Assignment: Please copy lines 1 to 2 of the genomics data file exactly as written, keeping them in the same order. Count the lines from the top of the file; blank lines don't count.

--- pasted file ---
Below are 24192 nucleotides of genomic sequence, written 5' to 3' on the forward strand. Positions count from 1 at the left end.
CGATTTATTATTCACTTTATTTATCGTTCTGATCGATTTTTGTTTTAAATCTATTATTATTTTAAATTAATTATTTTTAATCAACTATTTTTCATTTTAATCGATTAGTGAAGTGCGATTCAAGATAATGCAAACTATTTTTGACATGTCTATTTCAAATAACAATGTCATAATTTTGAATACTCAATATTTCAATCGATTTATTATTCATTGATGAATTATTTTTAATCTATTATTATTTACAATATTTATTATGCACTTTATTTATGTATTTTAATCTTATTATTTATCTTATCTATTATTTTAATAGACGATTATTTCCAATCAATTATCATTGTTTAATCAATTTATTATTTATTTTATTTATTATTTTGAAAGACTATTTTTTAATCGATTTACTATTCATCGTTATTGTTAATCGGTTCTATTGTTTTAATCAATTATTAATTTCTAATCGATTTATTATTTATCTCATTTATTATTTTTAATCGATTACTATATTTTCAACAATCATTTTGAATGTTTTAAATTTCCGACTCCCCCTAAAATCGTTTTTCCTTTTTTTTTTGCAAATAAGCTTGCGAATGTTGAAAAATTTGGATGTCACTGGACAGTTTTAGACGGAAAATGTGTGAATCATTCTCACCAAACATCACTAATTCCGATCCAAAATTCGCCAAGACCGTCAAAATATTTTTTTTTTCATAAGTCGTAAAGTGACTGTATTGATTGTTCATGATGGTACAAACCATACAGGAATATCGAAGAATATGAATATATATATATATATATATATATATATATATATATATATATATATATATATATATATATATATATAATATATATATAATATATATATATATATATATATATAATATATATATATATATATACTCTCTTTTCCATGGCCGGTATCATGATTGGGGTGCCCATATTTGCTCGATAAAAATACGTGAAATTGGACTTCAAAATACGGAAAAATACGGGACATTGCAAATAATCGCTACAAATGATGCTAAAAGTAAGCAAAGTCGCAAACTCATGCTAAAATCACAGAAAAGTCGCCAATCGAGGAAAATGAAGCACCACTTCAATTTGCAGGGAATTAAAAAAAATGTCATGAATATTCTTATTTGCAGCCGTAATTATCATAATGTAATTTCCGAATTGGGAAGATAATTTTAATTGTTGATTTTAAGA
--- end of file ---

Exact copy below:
Below are 24192 nucleotides of genomic sequence, written 5' to 3' on the forward strand. Positions count from 1 at the left end.
CGATTTATTATTCACTTTATTTATCGTTCTGATCGATTTTTGTTTTAAATCTATTATTATTTTAAATTAATTATTTTTAATCAACTATTTTTCATTTTAATCGATTAGTGAAGTGCGATTCAAGATAATGCAAACTATTTTTGACATGTCTATTTCAAATAACAATGTCATAATTTTGAATACTCAATATTTCAATCGATTTATTATTCATTGATGAATTATTTTTAATCTATTATTATTTACAATATTTATTATGCACTTTATTTATGTATTTTAATCTTATTATTTATCTTATCTATTATTTTAATAGACGATTATTTCCAATCAATTATCATTGTTTAATCAATTTATTATTTATTTTATTTATTATTTTGAAAGACTATTTTTTAATCGATTTACTATTCATCGTTATTGTTAATCGGTTCTATTGTTTTAATCAATTATTAATTTCTAATCGATTTATTATTTATCTCATTTATTATTTTTAATCGATTACTATATTTTCAACAATCATTTTGAATGTTTTAAATTTCCGACTCCCCCTAAAATCGTTTTTCCTTTTTTTTTTGCAAATAAGCTTGCGAATGTTGAAAAATTTGGATGTCACTGGACAGTTTTAGACGGAAAATGTGTGAATCATTCTCACCAAACATCACTAATTCCGATCCAAAATTCGCCAAGACCGTCAAAATATTTTTTTTTTCATAAGTCGTAAAGTGACTGTATTGATTGTTCATGATGGTACAAACCATACAGGAATATCGAAGAATATGAATATATATATATATATATATATATATATATATATATATATATATATATATATATATATATATATATAATATATATATAATATATATATATATATATATATATAATATATATATATATATATACTCTCTTTTCCATGGCCGGTATCATGATTGGGGTGCCCATATTTGCTCGATAAAAATACGTGAAATTGGACTTCAAAATACGGAAAAATACGGGACATTGCAAATAATCGCTACAAATGATGCTAAAAGTAAGCAAAGTCGCAAACTCATGCTAAAATCACAGAAAAGTCGCCAATCGAGGAAAATGAAGCACCACTTCAATTTGCAGGGAATTAAAAAAAATGTCATGAATATTCTTATTTGCAGCCGTAATTATCATAATGTAATTTCCGAATTGGGAAGATAATTTTAATTGTTGATTTTAAGA